COMMENTARY: Global warming is nothing new – Jefferson City News Tribune
You may think global warming is something new, but scientists and government agencies have been aware of the impact of greenhouse gases for over a century.
In 1856, Eunice Foote, an American amateur scientist, demonstrated carbon dioxide (CO2) in the atmosphere traps heat. This is the Greenhouse Gas (GHG) Effect. Three years later, Irish scientist John Tyndall was credited with showing that gases including CO2 and water vapor absorb and hold the sun’s heat, warming the earth. Cloudy nights cool off less than clear ones because water vapor in the clouds is trapping the heat.
In 1896, Swedish scientist Svante Arrhenius first quantified the contribution of CO2 to the greenhouse effect. He speculated variations in the atmospheric concentration of CO2 could contribute to long-term variations in climate.
During the ensuing years, we continued to learn more about the link between GHGs and global warming, which continues to change our climate.
In 1958, Charles Keeling first recorded an atmospheric CO2 concentration of 315 parts of CO2 per 1 million parts of air (ppm). Since then, the concentrations have steadily risen to nearly 420 ppm today, causing increasingly warm temperatures. CO2 stays in the atmosphere up to 1,000 years, and there is much more of it than any other GHG.
Scientists began using computer modeling during the 1960s to quantify climate changes due to GHGs. The model evolved to accurately predict global warming due to CO2.
In the 1970s, scientists and federal agencies reported on the connection between GHG emissions from burning fossil fuels and global warming. During the Reagan administration, the EPA issued a report, “Can We Delay a Greenhouse Warming?” The report projected a temperature increase of 2 degrees Celsius by 2050 and 5 degrees Celsius by 2100. The report concluded fossil fuels were the source of most warming and a 2 degree warming could cause dramatic changes in precipitation and storms. The report made clear there is a high risk to a “wait and see” policy. We now know some areas of the world have already warmed 2 degrees. Missouri is experiencing severe drought, record flooding and record heat. Heat records are being shattered around the world.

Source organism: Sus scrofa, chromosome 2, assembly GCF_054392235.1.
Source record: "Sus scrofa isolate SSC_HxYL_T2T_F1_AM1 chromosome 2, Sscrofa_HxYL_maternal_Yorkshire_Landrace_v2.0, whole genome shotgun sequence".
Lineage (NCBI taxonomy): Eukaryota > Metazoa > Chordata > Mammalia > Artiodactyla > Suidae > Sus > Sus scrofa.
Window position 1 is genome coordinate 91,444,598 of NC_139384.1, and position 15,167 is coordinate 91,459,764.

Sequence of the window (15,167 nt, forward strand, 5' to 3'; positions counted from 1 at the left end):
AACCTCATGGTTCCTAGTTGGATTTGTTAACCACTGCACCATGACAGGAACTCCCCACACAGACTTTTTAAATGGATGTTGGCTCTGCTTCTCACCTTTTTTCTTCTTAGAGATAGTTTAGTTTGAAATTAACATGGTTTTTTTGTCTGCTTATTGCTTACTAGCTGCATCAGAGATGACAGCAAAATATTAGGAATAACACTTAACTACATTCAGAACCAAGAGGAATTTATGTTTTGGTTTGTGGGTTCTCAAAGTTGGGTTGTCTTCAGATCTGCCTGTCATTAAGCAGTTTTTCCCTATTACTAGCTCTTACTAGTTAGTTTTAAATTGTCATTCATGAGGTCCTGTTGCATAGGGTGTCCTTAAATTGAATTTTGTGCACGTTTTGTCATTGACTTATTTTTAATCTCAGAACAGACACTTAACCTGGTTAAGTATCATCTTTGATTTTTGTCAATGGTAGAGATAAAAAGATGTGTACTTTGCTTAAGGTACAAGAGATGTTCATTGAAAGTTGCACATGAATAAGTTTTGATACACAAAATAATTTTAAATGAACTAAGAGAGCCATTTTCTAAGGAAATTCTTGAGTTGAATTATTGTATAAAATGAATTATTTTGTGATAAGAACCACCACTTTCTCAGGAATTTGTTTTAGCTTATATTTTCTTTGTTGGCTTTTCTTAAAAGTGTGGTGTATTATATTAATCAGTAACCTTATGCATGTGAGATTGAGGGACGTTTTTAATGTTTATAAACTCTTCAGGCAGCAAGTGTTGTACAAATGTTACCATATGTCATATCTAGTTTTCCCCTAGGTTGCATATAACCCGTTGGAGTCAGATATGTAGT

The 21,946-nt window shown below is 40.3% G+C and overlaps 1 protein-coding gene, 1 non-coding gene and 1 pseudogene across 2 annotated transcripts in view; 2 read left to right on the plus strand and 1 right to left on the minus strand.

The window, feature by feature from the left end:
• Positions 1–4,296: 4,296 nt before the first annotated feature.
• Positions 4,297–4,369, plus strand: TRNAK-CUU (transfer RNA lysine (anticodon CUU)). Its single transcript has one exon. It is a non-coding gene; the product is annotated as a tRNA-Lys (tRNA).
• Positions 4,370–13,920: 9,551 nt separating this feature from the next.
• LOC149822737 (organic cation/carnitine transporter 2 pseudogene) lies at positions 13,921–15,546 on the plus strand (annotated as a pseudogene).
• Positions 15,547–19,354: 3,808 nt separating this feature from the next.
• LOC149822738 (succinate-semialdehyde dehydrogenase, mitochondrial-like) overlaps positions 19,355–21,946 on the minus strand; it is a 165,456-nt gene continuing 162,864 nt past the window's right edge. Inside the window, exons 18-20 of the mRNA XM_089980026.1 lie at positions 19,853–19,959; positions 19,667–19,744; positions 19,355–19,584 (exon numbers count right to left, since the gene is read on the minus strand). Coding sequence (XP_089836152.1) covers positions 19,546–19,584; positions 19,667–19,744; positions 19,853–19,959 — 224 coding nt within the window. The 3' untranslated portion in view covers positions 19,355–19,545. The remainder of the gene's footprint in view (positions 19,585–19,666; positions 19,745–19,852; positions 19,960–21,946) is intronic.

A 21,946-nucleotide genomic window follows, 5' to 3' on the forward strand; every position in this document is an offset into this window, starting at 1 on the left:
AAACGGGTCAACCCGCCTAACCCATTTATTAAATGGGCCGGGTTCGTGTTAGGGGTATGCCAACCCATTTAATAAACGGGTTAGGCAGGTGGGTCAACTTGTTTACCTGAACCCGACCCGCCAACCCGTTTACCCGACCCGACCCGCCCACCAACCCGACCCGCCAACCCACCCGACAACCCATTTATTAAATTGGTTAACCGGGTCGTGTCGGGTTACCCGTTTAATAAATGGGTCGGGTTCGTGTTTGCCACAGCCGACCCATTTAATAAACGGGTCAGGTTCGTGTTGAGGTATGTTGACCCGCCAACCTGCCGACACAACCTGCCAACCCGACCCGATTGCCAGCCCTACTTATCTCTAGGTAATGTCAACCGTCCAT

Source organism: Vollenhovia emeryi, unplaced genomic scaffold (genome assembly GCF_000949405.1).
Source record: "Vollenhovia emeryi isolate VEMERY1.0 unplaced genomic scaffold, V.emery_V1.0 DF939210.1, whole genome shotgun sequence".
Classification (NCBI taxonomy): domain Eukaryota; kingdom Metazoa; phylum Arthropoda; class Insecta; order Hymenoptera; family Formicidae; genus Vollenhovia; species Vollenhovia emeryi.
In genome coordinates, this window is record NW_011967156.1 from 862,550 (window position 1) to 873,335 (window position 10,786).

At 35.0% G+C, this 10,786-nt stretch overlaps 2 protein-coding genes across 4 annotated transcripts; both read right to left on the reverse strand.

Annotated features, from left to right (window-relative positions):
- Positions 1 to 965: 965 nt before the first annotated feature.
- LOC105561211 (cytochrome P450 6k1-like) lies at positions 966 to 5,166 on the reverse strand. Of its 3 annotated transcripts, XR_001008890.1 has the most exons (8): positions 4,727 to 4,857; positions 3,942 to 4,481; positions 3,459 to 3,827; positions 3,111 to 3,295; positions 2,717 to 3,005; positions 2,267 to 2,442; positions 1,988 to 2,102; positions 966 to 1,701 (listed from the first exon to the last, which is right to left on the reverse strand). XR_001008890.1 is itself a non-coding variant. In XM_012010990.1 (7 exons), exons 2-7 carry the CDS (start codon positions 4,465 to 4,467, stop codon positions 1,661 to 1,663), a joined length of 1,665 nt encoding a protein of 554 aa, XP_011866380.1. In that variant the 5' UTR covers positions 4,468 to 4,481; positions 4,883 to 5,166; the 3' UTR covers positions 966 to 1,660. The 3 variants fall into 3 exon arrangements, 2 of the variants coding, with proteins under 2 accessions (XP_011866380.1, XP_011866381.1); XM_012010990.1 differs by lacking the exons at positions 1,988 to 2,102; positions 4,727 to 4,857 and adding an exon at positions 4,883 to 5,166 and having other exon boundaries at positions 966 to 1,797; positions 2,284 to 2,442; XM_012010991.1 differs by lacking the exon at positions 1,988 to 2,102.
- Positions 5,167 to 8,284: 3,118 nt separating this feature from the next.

George H.W. Bush acknowledged the threat of global warming and promised action in 1988. “Those who think we are powerless to do anything about the greenhouse effect forget about the ‘White House effect’; as president, I intend to do something about it.” Even though warnings about the harmful effects of GHGs have been very clear for 70 years, no administration has taken adequate steps to limit emissions.
The Sixth Climate Assessment released in February 2022 by the Intergovernmental Panel on Climate Change states: “Widespread, pervasive impacts to ecosystems, people, settlements, and infrastructure have resulted from observed increases in the frequency and intensity of climate and weather extremes, including hot extremes on land and in the ocean, heavy precipitation events, drought and fire …” These observed impacts were attributed to human-induced climate change.
But there is good news. According to the World Economic Forum, “Renewables are now significantly undercutting fossil fuels as the world’s cheapest source of energy, according to a new report.” Ameren Missouri aims to buy its largest solar power plant that would power 40,000 homes. During the next five years, a Peabody coal joint venture will develop solar facilities in abandoned mines to produce 15 times that much solar energy and enough battery capacity to store half of it.
Individually, we can do many things to conserve energy and reduce emissions, including consolidating trips, car pooling, adding insulation to our homes and making our next vehicle more fuel efficient. Current hybrids are rated at 56 mpg and cost about $25,000. Solar leasing can allow us to save on electricity with no upfront cost. Charging an EV or plugin hybrid with solar could eliminate our gas bills.
We can all support policies that lower emissions and save us money. Slowing global warming should not be controversial, so let’s work together to do it.
Jeff Holzem, of Jefferson City, is a leader of Jefferson City Citizens’ Climate education/lobby and co-chairman of Trout Unlimited National Leadership Climate Change Workgroup.